A recent high-profile study of sharply rising mortality rates for some Americans brought to light the hazards of chronic stress. Principal researcher Kathryn Paez explores why the health of middle-aged white women in particular is suffering.
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19 Nov 2015
The case for using toilets—less fecal pollution leads to better health—might seem self-evident, but 2.5 billion (according to United Nation’s estimates) of the world’s poorest still don’t have them. And it’s harder to press that case than might be imagined. After all, the causal link between fecal contamination and human health is a scientific fact while the decision to buy or use a toilet is governed more by such variables as cost, tradition, and culture than by science. When it comes to behavior change, effective outcomes depend wholly on recipients’ decision-making—a process that’s rarely understood, much less taken into account in project design.
30 Oct 2015
If you want to know which school is the right choice for launching your future, college rankings lists aren’t much help. In USA Today, AIR’s Mark Schneider advises students and families looking for a good return to ignore these myths about choosing a college.
16 Oct 2015
New types of agricultural advisory systems for farmers in Kenya set up plant clinics, like those for human health, where trained plant doctors provide farmers with science-based diagnoses and advice. AIR experts Juan Bonilla and Andrea Coombes comment on the latest evaluation of the Plantwise program and indications that it is having positive effects on farmer wellbeing.
5 Oct 2015
In this podcast, Kim Kendziora talks with Melissa Schlinger of the Collaborative for Academic, Social, and Emotional Learning (CASEL), lead partner in an eight-district demonstration program that aims to establish whether and how large urban school districts can systematically implement social and emotional learning into their work, which AIR has been evaluating since its inception. The results provide insight on how SEL can be a key ingredient to school transformation and success.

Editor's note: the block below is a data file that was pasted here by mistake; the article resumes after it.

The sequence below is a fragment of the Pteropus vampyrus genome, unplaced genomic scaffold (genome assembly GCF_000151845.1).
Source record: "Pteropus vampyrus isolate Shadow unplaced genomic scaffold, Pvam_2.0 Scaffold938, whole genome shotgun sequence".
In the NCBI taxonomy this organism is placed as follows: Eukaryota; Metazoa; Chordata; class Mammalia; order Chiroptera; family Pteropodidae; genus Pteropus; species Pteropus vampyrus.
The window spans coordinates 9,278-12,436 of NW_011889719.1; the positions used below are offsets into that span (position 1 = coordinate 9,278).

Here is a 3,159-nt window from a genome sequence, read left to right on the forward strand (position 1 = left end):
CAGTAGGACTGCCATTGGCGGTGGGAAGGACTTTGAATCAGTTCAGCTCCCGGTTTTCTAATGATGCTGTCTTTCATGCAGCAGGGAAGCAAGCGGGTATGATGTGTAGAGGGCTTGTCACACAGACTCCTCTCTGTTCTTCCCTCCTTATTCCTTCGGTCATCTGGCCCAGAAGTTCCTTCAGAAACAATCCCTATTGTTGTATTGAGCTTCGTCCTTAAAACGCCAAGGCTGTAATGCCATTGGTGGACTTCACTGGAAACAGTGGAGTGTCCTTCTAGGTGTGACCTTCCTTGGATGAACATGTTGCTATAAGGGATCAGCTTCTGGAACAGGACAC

11 Sep 2015
While some students happily return to school in the fall, others face stress and disconnection. In this commentary, David Osher argues that criminalizing attendance problems is unproductive, and that we should instead be creating engaging and supportive school environments that meet student needs and address the unique cluster of factors that contribute to each student’s attendance problems.
8 Sep 2015
In this commentary, Pooja Reddy Nakamura, an AIR senior researcher explores the question of when to introduce English to children in multilingual contexts. Rather than introducing it at the first opportunity, she suggests grouping classes by local language achievement skill—not just age—and introducing written English only after the local language threshold has been reached.
25 Aug 2015
Peter Cookson reviews “The Other Wes Moore: One Name, Two Fates,” the divergent stories of two poor young African American men who share the same name. Cookson asks, "What kind of policies are needed so that all children can discover what it means to be free?" Can strong families and relationships help prevent more acts of violence and create productive communities?
18 Aug 2015
Research findings about teachers and teacher labor markets sometimes seem to defy conventional wisdom. Dan Goldhaber, director of CALDER at the American Institutes for Research and the Center for Education Data & Research at the University of Washington, explores common assumptions in three Education Week guest blog posts.
29 Jul 2015
Research findings continue to point to the importance of social and emotional learning in children's lives. In this response to David Bornstein's 7/24/15 New York Times article, David Osher describes initiatives in Cleveland and other districts that have improved students' social and emotional competence and school test performance. The key, he notes, is building the capacity of teachers and schools to implement the programs.